Buying and Selling a home in North Carolina is about to get a lot less confusing – well, at least that’s the intent of the major revisions in the paperwork involved.
Starting Jan 1, 2011, the North Carolina Realtor Association offer to purchase and contract and related forms will have a new approach to the buying experience. The new and improved ‘easier’ form is only one more page than the current 8-page offer. Yes, that’s right – the new form is now a whopping 9 pages!
One of the biggest changes: Gone are the many dates in the current contract (i.e. the date before which the buyer has to have the home inspected and repair request submitted, the date by which the sellers have to respond to the request, the date by which the buyers have to respond to the sellers response, and on and on and on). Gone are the days of debating back and forth what is a ‘necessary repair,’ etc. The buyer will have the option of asking for anything they want the seller to address without limits and contrastingly the seller will have the right to decline the buyers’ request.
So what’s the new contract look like date-wise? Just 3 dates: the date the offer becomes a contract, a due diligence date, and a closing date.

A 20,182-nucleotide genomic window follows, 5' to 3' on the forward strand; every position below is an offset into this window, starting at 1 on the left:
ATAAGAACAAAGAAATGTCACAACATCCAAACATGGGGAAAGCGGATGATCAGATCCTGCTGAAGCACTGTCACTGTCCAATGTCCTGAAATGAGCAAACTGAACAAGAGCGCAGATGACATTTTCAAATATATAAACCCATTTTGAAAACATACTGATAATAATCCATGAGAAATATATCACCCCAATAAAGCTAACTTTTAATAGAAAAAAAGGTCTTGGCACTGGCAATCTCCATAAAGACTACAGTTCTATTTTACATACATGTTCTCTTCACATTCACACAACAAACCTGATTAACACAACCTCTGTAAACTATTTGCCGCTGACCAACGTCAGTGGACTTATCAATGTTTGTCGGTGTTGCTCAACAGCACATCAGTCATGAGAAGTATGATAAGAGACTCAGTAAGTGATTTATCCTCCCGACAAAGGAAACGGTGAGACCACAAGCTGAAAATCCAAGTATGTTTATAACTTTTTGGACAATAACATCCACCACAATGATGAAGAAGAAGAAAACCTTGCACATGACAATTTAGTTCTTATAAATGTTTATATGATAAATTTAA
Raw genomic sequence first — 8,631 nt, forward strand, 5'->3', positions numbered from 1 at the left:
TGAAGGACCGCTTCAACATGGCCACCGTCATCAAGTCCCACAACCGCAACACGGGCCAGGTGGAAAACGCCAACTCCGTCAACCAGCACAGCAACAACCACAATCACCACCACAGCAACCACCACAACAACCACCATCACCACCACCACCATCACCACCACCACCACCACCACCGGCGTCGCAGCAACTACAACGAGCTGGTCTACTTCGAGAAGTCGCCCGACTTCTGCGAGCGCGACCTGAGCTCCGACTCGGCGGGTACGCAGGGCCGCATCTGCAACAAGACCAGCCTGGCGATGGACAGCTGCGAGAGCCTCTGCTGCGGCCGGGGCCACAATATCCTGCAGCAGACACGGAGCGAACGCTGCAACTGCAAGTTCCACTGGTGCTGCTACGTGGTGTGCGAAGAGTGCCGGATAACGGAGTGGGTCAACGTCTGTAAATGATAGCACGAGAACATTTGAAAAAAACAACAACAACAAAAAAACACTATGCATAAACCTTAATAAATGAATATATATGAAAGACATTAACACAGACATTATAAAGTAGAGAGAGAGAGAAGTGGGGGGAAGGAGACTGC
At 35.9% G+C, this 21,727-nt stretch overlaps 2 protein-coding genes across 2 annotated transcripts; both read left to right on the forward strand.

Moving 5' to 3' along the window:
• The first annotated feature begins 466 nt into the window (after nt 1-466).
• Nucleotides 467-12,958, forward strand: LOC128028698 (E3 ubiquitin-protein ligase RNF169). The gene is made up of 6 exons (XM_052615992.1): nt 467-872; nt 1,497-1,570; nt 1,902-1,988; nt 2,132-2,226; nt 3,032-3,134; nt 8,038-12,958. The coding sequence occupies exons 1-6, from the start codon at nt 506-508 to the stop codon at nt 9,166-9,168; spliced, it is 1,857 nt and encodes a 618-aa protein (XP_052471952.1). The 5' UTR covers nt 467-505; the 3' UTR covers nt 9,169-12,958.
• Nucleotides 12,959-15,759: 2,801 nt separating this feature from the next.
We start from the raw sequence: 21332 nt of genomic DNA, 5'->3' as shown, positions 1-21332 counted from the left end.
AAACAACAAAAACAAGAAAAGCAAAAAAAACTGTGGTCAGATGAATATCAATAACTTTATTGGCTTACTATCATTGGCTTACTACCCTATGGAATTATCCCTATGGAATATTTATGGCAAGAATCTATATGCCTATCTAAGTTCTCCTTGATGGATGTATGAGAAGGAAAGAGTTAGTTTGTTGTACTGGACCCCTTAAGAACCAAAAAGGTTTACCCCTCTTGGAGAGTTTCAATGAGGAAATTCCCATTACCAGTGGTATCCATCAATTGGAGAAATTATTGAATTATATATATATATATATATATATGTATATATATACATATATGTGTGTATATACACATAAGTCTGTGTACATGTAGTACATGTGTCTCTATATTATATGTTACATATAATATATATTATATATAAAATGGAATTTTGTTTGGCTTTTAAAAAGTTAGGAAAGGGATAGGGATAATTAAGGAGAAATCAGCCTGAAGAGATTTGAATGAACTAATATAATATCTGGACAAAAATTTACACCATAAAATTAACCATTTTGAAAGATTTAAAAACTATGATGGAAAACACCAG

The premise is the buyer will now submit not only an earnest money check but a due diligence fee as well. This due diligence fee will be paid directly to the seller and is effectively buying a negotiated amount of time. During this due diligence time period, the buyer can perform inspections, get surveys and appraisals done – anything and everything they need to do in order to decide whether or not to purchase the property. The buyer will be able to walk away from the contract prior to the end of the due diligence period and receive their earnest money refund but not the due diligence fee; they will have already received the value they paid for (the time to investigate the home). If the buyer elects to stay in the deal beyond the due diligence date, their due diligence fee will be credited to them at a successful closing, however if the buyer does not close on the home then in almost all situations the buyer will be forfeiting both their earnest money and the due diligence fee to the seller. How much will the due diligence fee be? How long will the period be? All great questions that I will address in later posts.
I’ve already attended multiple classes on the new forms and look forward to teaching this material to my fellow Realtors® next year. This is the kind of thing that excites me! With the construct of the new Offer To Purchase, it will be more important than ever to partner with an experienced, learning-based Realtor® that understands the nuances of the form and how to structure an offer based on the many variables, thereby providing excellent representation to both buyer and seller clients. Sounds a lot like the group at CaryRealEstate.com!